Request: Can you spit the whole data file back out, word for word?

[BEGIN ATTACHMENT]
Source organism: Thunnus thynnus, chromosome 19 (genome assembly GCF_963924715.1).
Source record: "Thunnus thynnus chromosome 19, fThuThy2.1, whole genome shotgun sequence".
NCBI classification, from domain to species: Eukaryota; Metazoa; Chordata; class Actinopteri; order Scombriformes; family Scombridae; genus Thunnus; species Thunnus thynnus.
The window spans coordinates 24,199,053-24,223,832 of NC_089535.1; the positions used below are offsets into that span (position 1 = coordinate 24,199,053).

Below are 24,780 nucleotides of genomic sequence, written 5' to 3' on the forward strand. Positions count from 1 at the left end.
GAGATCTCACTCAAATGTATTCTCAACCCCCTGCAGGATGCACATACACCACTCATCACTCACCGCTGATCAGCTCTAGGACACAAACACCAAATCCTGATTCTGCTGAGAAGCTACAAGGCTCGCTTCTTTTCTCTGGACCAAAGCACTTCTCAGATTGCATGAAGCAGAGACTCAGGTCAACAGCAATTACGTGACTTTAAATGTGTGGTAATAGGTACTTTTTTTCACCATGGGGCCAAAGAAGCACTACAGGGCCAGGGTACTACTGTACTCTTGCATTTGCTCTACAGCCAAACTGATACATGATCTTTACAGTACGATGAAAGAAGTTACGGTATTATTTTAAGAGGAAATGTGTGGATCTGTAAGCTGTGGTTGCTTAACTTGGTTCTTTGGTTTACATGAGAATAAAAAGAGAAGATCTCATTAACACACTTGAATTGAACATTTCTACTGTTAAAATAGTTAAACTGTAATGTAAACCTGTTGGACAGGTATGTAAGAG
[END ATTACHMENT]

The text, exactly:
Source organism: Thunnus thynnus, chromosome 19 (genome assembly GCF_963924715.1).
Source record: "Thunnus thynnus chromosome 19, fThuThy2.1, whole genome shotgun sequence".
NCBI classification, from domain to species: Eukaryota; Metazoa; Chordata; class Actinopteri; order Scombriformes; family Scombridae; genus Thunnus; species Thunnus thynnus.
The window spans coordinates 24,199,053-24,223,832 of NC_089535.1; the positions used below are offsets into that span (position 1 = coordinate 24,199,053).

Below are 24,780 nucleotides of genomic sequence, written 5' to 3' on the forward strand. Positions count from 1 at the left end.
GAGATCTCACTCAAATGTATTCTCAACCCCCTGCAGGATGCACATACACCACTCATCACTCACCGCTGATCAGCTCTAGGACACAAACACCAAATCCTGATTCTGCTGAGAAGCTACAAGGCTCGCTTCTTTTCTCTGGACCAAAGCACTTCTCAGATTGCATGAAGCAGAGACTCAGGTCAACAGCAATTACGTGACTTTAAATGTGTGGTAATAGGTACTTTTTTTCACCATGGGGCCAAAGAAGCACTACAGGGCCAGGGTACTACTGTACTCTTGCATTTGCTCTACAGCCAAACTGATACATGATCTTTACAGTACGATGAAAGAAGTTACGGTATTATTTTAAGAGGAAATGTGTGGATCTGTAAGCTGTGGTTGCTTAACTTGGTTCTTTGGTTTACATGAGAATAAAAAGAGAAGATCTCATTAACACACTTGAATTGAACATTTCTACTGTTAAAATAGTTAAACTGTAATGTAAACCTGTTGGACAGGTATGTAAGAG